A Type One Story: Diabetes Awareness Month


November is a special month for us, we honor my daughter and her Diagnosis with Type One Diabetes. We also recognize Diabetes awareness month, and have found ways over the years to share our story. The first question we always get is “how did you know?” And so, here it is:

Four years ago my baby girl was three years old. It started slow. I noticed she was super thirsty. She always had a sippy cup, and it was always being refilled with water. But we live in the South, and it’s hot- so I thought she was just always thirsty. Then over a few weeks time I noticed she was scratching large sores in to her arms and legs- she always complained of being itchy. I thought it was a phase. Then I noticed she was going potty ALL the time.  We couldn’t make it across town with out having to stop at least once or twice to find a bathroom. She’d been potty trained for a year and a half at that point. So this was concerning. And then the hunger started.  She was always hungry. She would cry she was so hungry. I thought it must be growth spurt.

In the midst of this she had bronchitis. And was put on a steroid. Many of these symptoms mirrored the side effects of steroids. Still I called the Dr. I expressed my concerns. They told me it was nothing, the medication would wear off. For three weeks I watched and worried. I watched her sores get worse, and her face get gaunt. I took her in to the Dr. so many times they thought I was crazy. They told me to stop worrying. I begged for tests.

Diabetes Awareness: Coastal Bend Mom

One night in the middle of the night she was crying because she was thirsty. And I knew. I knew this was not a phase, or a growth spurt. I knew this was something more. I knew the Dr.’s weren’t listening to me, and I knew what we needed to do.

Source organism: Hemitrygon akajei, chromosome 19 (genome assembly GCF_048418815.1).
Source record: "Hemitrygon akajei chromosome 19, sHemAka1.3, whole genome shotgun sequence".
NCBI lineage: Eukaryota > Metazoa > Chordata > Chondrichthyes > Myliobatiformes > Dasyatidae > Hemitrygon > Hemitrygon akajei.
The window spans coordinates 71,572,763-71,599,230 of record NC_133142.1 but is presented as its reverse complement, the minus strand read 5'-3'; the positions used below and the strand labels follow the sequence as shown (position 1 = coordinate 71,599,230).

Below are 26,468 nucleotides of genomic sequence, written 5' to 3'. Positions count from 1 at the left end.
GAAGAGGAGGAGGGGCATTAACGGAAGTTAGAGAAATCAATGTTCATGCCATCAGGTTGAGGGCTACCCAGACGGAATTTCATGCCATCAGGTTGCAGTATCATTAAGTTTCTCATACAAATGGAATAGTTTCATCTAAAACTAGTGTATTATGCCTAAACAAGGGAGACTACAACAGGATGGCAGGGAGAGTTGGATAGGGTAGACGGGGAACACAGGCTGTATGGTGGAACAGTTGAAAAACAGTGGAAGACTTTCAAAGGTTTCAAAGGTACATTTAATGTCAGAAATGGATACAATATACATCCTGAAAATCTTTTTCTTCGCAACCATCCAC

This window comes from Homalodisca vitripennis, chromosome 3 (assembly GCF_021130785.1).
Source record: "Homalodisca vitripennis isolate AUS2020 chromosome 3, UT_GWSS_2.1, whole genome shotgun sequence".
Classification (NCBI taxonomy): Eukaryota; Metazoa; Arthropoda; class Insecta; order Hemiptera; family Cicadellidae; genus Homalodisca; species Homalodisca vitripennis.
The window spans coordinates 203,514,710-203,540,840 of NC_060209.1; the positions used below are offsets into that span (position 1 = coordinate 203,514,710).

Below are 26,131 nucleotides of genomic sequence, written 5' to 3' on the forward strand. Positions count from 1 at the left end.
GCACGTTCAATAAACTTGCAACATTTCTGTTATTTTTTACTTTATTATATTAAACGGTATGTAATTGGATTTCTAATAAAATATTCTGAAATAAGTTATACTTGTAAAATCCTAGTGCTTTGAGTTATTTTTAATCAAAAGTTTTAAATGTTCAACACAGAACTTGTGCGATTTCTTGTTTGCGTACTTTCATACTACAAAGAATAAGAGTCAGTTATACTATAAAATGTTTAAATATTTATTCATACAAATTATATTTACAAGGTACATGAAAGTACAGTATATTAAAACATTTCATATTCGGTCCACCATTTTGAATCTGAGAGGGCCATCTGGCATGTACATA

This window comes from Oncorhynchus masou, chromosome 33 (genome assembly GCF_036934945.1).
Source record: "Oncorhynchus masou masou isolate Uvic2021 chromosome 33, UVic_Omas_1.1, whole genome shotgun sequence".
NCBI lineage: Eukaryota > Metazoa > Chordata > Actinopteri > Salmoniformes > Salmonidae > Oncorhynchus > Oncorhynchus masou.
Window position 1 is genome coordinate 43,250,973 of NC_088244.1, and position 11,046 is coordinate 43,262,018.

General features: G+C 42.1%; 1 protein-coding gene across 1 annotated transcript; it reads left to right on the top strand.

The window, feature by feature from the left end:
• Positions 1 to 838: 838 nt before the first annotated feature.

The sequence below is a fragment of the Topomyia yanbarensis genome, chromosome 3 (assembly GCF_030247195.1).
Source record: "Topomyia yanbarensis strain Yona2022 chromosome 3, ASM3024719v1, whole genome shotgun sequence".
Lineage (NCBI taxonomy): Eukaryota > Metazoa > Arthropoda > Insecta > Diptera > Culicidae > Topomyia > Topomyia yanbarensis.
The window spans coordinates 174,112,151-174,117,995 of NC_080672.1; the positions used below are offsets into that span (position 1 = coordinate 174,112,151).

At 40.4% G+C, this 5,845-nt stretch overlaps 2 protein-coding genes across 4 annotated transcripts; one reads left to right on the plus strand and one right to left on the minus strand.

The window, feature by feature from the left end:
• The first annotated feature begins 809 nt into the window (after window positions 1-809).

A simple finger stick the next day confirmed my fears. Type One Diabetes. An autoimmune disease, choosing to present its self when she was tiny and three years old. Born with the genetic predisposition, and not a thing we could have done to prevent it.

We spent four days in the hospital stabilizing her, and learning about our new normal. We learned about the pancreas, and we learned about insulin. We learned about carbohydrate counting, and we learned about ketones. But mostly we confirmed what we already knew- our daughter was a warrior. And even though there was no cure, there was treatment. And she would be ok.

Diabetes Awareness: Coastal Bend Mom

We have our days. Our days when we cry and we are angry. Days that seem like this is all too much. But mostly we have good days. Days of strength. Days of continuous blessings. Days of miracles.

Our Type One Warrior is a miracle. She is a fighter every single day. She does all those normal every day kid things- with the constant reminder that she is “different”. She juggles school work, ballet, and girl scouts in addition to counting carbs, managing “highs and lows” and answering a million questions from curious classmates. She advocates for herself, and for other’s with differences. And she knows that she can be whatever she wants to be.

Diabetes Awareness: Coastal Bend Mom

And so this November, and every November moving forward I invite you to become aware of those around you with Type One Diabetes and the every day courageous battle they are fighting.

For more Type One tips check out this post. And for more information on Type One diabetes visit the JDRF here.